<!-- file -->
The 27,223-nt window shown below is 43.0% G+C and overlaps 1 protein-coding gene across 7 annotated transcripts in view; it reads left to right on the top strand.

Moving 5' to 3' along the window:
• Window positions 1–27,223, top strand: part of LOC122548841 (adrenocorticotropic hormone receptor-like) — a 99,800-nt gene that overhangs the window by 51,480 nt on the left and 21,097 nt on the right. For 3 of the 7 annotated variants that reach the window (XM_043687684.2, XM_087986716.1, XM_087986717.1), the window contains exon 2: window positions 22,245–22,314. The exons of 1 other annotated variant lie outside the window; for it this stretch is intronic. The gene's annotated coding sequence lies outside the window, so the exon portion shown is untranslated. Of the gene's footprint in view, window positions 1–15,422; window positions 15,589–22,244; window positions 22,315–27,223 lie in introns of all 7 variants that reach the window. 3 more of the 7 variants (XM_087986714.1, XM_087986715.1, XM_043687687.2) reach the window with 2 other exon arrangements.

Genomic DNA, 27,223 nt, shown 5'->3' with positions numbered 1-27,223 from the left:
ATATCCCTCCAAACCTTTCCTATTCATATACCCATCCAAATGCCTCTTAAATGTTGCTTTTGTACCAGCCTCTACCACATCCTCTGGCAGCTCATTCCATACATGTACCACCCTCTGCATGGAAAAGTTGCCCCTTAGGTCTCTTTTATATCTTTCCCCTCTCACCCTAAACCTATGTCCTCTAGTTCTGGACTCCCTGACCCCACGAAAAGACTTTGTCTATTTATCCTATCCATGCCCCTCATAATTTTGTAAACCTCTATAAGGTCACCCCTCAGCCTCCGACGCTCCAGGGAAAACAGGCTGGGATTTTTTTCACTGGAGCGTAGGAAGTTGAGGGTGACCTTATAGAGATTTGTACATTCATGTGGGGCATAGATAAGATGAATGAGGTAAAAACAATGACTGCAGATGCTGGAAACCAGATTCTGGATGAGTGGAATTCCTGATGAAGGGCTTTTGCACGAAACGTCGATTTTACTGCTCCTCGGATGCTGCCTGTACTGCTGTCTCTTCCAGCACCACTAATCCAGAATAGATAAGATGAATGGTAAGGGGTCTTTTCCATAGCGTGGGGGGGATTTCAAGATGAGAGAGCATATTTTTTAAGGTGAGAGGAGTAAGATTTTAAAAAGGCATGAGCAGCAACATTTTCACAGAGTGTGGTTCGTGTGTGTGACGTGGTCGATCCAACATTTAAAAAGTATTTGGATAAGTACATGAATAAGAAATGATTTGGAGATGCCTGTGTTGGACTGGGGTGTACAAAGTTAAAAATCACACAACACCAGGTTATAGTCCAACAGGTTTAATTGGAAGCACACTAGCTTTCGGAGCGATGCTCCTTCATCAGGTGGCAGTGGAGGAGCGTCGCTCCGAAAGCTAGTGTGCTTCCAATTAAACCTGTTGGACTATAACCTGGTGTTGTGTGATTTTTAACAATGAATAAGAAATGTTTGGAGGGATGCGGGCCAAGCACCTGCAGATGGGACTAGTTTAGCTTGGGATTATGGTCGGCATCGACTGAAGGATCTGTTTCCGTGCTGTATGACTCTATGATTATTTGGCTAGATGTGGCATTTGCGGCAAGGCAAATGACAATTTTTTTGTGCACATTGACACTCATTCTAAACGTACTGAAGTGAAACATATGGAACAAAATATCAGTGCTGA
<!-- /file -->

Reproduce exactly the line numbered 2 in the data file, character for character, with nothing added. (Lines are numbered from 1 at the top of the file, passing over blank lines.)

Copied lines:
Moving 5' to 3' along the window: